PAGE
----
> "carnal" desires, supplemented by innate, evolved biases.
By computation in the service of "carnal" desires, do you mean computation
in the service of evolution's goals, or computation that has been skewed
by rationalization effects toward outcomes that the thinker finds
attractive? In either case the effective parent goals are not limited to
> The initial
> supergoals are analyzed, their implications for action under various
> conditions are explored, and the usual normative human comes to
> recognize the superior effectiveness of fairness, truth, etc., for
> survival in a social situation.
I think this is a common misconception from the "Age of Game Theory" in
EP. (By the "Age of Game Theory" I mean the age when a game-theoretical
explanation was thought to be the final step of an analysis; we still use
game theory today, of course.) Only a modern-day human, armed with
declarative knowledge about Axelrod and Hamilton's results for the
iterated Prisoner's Dilemna, would employ altruism as a strict subgoal.
And even then the results would be suboptimal because people instinctively
mistrust agents who employ altruism as a subgoal rather than "for its own
sake"... but that's a separate issue. A human in an ancestral environment
may come to see virtue rewarded and wickedness punished, or more likely,
witness the selective reporting of virtuous rewards and wicked follies.
However, this memetic effect only reinforces an innate altruism instinct.
It does not construct a cultural altruism strategy from scratch.
> As a result the initial supergoals are
> overwritten by new content (at least to some degree, dictated by the
> ability to deceive others). As much as the imprint of my 4-year old self
> in my present mind might object, I am forced to accept the higher
> Kohlberg stage rules. Do you think that the Friendly AI will have some
> analogue of such (higher) levels? Can you hypothesize about the
> supergoal content of such level? Could it be translated back for
> unenhanced humans, or would it be only accessible to highly improved
I'm not sure I believe in Kohlberg, but that aside: From the perspective
of a human, an FAI would most closely resemble Kohlberg 6, and indeed
could not be anything but Kohlberg 6, because an FAI cannot be influenced
by threat of punishment, threat of disapproval, someone else's opinion, or
society's opinion, except insofar as the FAI decides that these events
represent valid signals about vis target goal content.
> > We want a Meaning of Life that can be explained to a rock, in the same
> > way that the First Cause (whatever it is) can be explained to
> > Nothingness. We want what I call an "objective morality" - a set of
> > moral propositions, or propositions about differential desirabilities,
> > that have the status of provably factual statements, without derivation
> > from any previously accepted moral propositions. We want a tail-end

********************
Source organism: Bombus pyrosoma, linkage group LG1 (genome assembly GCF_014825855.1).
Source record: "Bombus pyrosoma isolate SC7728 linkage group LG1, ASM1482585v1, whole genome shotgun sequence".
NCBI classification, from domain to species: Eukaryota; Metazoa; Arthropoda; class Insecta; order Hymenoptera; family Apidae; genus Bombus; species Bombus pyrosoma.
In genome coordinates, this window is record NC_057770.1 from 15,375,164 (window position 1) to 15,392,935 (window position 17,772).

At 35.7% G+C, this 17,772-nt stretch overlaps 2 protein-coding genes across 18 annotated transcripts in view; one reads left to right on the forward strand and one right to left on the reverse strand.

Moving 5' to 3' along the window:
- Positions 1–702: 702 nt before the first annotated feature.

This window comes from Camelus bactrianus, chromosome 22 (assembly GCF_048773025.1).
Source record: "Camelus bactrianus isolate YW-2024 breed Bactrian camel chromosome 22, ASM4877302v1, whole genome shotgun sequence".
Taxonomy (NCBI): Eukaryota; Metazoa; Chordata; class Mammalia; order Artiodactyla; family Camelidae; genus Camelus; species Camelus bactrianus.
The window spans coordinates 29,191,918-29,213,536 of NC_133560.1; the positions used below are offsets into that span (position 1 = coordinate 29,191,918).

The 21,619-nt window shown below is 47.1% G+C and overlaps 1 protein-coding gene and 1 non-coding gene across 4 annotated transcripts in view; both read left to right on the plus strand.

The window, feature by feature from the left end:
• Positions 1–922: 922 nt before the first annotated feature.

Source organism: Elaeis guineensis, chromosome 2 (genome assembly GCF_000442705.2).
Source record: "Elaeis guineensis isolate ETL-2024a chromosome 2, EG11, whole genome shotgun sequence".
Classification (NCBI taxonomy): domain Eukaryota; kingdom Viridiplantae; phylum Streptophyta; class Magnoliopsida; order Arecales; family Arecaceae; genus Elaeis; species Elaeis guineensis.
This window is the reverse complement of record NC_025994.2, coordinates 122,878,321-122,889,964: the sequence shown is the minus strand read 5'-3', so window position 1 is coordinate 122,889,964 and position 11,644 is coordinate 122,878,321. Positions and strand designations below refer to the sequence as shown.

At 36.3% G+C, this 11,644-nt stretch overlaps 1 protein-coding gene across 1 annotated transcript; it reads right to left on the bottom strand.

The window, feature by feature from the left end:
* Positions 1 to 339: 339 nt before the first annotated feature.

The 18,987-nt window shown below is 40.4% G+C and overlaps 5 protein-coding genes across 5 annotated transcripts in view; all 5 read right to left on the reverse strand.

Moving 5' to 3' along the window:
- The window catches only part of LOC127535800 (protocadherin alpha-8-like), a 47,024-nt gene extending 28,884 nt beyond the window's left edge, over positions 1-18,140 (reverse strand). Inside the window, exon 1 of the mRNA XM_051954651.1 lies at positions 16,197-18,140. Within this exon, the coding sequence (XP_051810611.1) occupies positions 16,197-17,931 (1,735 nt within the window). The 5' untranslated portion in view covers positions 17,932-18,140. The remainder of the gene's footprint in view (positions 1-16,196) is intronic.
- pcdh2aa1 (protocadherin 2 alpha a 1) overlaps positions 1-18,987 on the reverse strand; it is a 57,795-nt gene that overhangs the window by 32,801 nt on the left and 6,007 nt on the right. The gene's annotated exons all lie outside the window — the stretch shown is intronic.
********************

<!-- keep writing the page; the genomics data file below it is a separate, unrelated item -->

> > recursion to the rule of derivative validity. Without that, then yes -
> > in the ultimate sense described above, Friendliness is unstable
> ### I do agree with the last sentence. A human's self-Friendliness is
> inherently unstable, too.
Yes, that's the point. The design requirement is that Friendliness should
be at least as stable as the moral structure and altruistic content of any
human. If the human structure disapproves of itself, so will
Friendliness. If the human structure reluctantly decides to keep the
human structure for lack of a better alternative, so should Friendliness.
> > Even if an extraneous cause affects a deep shaper, even deep shapers
> > don't justify themselves; rather than individual principles justifying
> > themselves - as would be the case with a generic goal system protecting
> > absolute supergoals - there's a set of mutually reinforcing deep
> > principles that resemble cognitive principles more than moral
> > statements, and that are stable under renormalization. Why "resemble
> > cognitive principles more than moral statements"? Because the system
> > would distrust a surface-level moral statement capable of justifying
> > itself!
> ### Can you give examples of such deep moral principles?
Heh. Such principles in CFAI are more described than seen, because they
mostly fall under the catgory of "Friendship content" rather than
"Friendship structure". The deep principles can be discovered by
examination of a human, as long as you start out with the Friendship
structure needed to deduce moral shapers from moral statements.
Two deep principles that do make a cameo in CFAI are the rule of
derivative validity and the semantics of objectivity, both of which, when
applied to themselves, unflinchingly judge themselves to be flawed. The
semantics of objectivity are derived from social selection pressures as
well as objective truths; the rule of derivative validity is ultimately
caused by evolution, even though it is more in the nature of mathematics
than self-righteousness. Both are stable under renormalization as long as